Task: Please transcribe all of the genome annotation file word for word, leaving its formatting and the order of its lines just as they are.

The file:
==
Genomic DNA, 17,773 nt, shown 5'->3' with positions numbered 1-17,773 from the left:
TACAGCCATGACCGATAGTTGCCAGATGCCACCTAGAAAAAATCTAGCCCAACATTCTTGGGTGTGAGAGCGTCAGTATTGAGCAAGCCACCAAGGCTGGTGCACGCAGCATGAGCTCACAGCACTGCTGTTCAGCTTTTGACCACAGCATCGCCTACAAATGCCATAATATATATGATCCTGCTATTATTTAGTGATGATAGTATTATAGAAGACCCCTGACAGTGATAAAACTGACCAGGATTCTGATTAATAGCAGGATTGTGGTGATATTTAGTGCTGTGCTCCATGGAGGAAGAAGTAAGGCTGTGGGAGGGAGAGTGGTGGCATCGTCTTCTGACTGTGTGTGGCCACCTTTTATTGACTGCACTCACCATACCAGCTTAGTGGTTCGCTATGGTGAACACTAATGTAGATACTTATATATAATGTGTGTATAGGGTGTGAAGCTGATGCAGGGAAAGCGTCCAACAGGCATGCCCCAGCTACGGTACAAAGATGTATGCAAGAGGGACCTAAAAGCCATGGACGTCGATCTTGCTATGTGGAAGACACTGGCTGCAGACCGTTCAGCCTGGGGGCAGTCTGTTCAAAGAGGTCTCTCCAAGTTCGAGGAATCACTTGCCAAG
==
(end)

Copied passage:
Genomic DNA, 17,773 nt, shown 5'->3' with positions numbered 1-17,773 from the left:
TACAGCCATGACCGATAGTTGCCAGATGCCACCTAGAAAAAATCTAGCCCAACATTCTTGGGTGTGAGAGCGTCAGTATTGAGCAAGCCACCAAGGCTGGTGCACGCAGCATGAGCTCACAGCACTGCTGTTCAGCTTTTGACCACAGCATCGCCTACAAATGCCATAATATATATGATCCTGCTATTATTTAGTGATGATAGTATTATAGAAGACCCCTGACAGTGATAAAACTGACCAGGATTCTGATTAATAGCAGGATTGTGGTGATATTTAGTGCTGTGCTCCATGGAGGAAGAAGTAAGGCTGTGGGAGGGAGAGTGGTGGCATCGTCTTCTGACTGTGTGTGGCCACCTTTTATTGACTGCACTCACCATACCAGCTTAGTGGTTCGCTATGGTGAACACTAATGTAGATACTTATATATAATGTGTGTATAGGGTGTGAAGCTGATGCAGGGAAAGCGTCCAACAGGCATGCCCCAGCTACGGTACAAAGATGTATGCAAGAGGGACCTAAAAGCCATGGACGTCGATCTTGCTATGTGGAAGACACTGGCTGCAGACCGTTCAGCCTGGGGGCAGTCTGTTCAAAGAGGTCTCTCCAAGTTCGAGGAATCACTTGCCAAG